The new book, “A Warning,” penned by an anonymous author about his or her time serving in the Trump administration, has generated a massive amount of hype given its very timely publication date. Amidst the ongoing impeachment inquiry hearings, the book reportedly garnered massive preorders before its Tuesday release date. That’s good news for the publisher, the Twelve imprint at the Hachette Book Group, great news for the author — whoever he or she is — and also good news for President Donald Trump.
What it won’t do is accomplish the author’s purported goal of warning the American people about the threat posed by Trump.
The benefit to the author, who claims to be “a senior official in the Trump administration,” is self-evident. “A Warning” is on its way to being a hit. Per the book’s publisher, the book has already "garnered more preorders than any other nonfiction book at any imprint in the history of Hachette."
But how does Trump benefit? The excerpts are not kind; in one, the author describes the president as "a twelve-year-old in an air traffic control tower, pushing the buttons of government indiscriminately, indifferent to the planes skidding across the runway and the flights frantically diverting away from the airport." And yet, lots of books have been negative of Trump — Michael Wolff’s highly hyped “Fire and Fury” comes to mind. Without a clear author, Trump can cast doubt on the veracity of the book’s claims, while also playing his favorite card, the victim card.
Trump truly has made victimhood great again. And while myself and many others view Trump’s whining as both laughable and pathetic, Trump’s base seems to love it. (Have you watched “Fox News” lately? It offers a nightly master class in how to twist various political and social narratives and reposition them as evidence that the world is out to get you.)
The very fact this book is written by an anonymous author further enables Trump to claim he’s again being attacked by his favorite nemesis. Trump has repeatedly attacked “anonymous sources” cited in articles critical of him as being “fake news” that “don’t even exist.” Now he has a whole book to rail against, as well as the media establishment which will be covering it. In fact, don’t be surprised if Trump slams the book as just proof that the liberal media is out to get him. It doesn’t matter to Trump that the publisher, Hachette Book Group, has also released books by Trump defenders Newt Gingrich and Fox News contributor Star Parker, whose latest book praises Trump as being great for America. Facts don’t matter to Trump when he’s throwing hunks of red meat to his base.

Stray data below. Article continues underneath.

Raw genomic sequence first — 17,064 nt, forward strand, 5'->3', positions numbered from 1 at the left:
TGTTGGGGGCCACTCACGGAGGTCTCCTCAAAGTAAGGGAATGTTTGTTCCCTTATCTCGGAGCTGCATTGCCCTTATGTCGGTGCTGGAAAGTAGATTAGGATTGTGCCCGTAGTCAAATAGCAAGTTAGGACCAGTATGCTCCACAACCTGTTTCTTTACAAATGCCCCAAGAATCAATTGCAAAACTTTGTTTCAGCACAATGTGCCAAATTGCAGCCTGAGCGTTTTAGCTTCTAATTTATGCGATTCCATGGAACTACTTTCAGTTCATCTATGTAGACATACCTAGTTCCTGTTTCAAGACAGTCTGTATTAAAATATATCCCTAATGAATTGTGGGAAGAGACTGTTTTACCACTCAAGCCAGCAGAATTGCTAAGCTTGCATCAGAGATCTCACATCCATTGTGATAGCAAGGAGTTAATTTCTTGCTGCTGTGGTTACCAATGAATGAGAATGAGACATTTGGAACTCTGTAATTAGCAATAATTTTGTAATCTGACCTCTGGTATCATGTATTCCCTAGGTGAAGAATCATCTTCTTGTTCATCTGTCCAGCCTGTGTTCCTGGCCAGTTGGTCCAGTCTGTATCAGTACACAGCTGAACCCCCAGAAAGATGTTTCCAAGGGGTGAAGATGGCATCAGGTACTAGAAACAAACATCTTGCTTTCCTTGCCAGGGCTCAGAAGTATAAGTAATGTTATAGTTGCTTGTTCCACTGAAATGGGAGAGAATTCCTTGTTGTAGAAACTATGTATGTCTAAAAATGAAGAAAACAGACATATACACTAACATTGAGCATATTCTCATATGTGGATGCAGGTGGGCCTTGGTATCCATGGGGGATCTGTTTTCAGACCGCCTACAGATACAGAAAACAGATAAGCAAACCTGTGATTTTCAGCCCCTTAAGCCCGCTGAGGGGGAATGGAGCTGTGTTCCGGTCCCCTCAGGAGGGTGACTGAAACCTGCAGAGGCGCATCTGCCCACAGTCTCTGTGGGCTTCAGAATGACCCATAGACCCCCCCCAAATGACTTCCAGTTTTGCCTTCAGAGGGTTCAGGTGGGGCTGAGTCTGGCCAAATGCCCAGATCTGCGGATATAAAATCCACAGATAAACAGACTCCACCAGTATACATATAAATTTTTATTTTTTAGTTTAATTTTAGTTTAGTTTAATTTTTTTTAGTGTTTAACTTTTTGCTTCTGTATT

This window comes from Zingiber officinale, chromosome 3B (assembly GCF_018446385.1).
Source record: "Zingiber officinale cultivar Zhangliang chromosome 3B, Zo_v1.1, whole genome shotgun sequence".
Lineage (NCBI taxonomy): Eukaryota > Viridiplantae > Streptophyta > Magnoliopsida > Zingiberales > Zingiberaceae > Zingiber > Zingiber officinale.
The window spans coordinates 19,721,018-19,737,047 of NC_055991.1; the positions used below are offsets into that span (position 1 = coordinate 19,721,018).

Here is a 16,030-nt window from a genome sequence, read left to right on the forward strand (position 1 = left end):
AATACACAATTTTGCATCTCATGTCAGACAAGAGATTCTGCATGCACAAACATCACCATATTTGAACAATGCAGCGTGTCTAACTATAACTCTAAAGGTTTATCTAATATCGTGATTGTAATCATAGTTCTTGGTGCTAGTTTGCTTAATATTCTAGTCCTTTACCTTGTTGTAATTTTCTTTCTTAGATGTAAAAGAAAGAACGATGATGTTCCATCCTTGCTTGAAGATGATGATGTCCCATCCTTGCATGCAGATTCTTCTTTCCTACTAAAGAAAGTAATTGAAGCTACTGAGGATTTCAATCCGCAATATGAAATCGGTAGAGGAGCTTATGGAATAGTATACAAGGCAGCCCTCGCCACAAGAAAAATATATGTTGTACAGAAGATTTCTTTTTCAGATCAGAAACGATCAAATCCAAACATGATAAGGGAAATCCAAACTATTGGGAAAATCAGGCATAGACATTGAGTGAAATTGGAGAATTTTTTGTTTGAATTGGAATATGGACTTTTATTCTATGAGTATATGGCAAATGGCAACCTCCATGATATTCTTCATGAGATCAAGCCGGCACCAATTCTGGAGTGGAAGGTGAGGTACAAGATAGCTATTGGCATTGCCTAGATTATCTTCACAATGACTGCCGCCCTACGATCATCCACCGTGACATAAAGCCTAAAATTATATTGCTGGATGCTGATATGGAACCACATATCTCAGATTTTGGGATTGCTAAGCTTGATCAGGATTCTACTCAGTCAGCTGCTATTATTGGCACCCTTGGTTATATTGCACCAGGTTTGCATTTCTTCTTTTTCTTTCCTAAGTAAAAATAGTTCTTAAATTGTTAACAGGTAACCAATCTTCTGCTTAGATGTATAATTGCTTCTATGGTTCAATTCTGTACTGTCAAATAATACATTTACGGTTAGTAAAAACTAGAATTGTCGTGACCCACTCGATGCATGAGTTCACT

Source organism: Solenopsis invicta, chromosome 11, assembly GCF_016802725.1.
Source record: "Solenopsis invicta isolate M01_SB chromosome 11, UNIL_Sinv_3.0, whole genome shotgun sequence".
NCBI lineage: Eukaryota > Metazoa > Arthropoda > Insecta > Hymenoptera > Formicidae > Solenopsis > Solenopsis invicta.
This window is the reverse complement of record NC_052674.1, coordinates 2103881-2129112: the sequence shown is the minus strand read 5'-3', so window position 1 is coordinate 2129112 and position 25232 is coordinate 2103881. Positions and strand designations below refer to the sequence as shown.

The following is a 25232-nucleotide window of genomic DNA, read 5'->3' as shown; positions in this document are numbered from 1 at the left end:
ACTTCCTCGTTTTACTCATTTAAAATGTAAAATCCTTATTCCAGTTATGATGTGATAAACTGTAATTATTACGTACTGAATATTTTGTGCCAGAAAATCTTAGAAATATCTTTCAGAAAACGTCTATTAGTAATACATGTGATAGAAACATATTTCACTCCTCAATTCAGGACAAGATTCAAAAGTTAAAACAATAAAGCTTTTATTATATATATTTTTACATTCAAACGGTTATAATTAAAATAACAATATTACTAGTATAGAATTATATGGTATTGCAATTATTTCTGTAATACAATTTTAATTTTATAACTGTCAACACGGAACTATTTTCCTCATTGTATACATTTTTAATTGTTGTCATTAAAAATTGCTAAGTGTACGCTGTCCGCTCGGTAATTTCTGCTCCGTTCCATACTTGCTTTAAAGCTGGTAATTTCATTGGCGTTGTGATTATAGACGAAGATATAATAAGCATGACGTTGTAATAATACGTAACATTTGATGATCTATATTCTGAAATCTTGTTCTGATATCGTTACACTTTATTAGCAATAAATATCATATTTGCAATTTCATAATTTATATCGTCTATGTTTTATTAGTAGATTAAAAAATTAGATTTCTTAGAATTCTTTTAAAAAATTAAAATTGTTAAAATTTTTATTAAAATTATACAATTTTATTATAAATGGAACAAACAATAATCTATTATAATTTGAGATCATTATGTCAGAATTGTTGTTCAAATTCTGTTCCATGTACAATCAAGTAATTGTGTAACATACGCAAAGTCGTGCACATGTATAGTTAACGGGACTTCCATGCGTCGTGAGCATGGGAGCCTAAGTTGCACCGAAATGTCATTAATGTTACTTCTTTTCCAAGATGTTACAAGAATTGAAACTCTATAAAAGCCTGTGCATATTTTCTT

Nor should you be surprised if Trump or his media allies dub the author a “Never Trumper” or part of the deep state’s efforts to unseat him.
It’s likely the author is a credible source — after all, they first spoke out in The New York Times, which has high standards for anonymity. This means the information expressed in the book should raise new questions about Trump’s fitness to serve as commander in chief. Indeed, the excerpts released in advance paint a truly alarming picture of Trump’s White House. The author also claims that if a majority of Trump’s Cabinet agreed to remove Trump from office under the 25th Amendment, Vice President Mike Pence would have been supportive. (Pence has denied this assertion.)
Those allegations are both damning and downright frightening. Such information from a credible source could possibly move some people still undecided about Trump as we head into the 2020 election to not vote for him. Whether it will have the same impact without a name attached to it remains to be seen.
Another problem created by the author’s anonymity is that it requires the book to edit out specific details about episodes of conduct documented in order to protect his or her identity. By doing so, again, the author deprives us of more vivid details that might better reinforce the “warning” he or she wants us to grasp.
Overall, though, the big question is what are the actual stakes here? If this was truly such a dangerous and pivotal moment, surely that would be more important than job security?
The author has answered that question with a very uncompelling reason: “I have decided to publish this anonymously because this debate is not about me.”
I won’t call the author a coward. But the author has missed an opportunity to do exactly what he or she said they wanted to. This is supposed to be a warning, but it feels like more of a profile in profits than a profile in courage.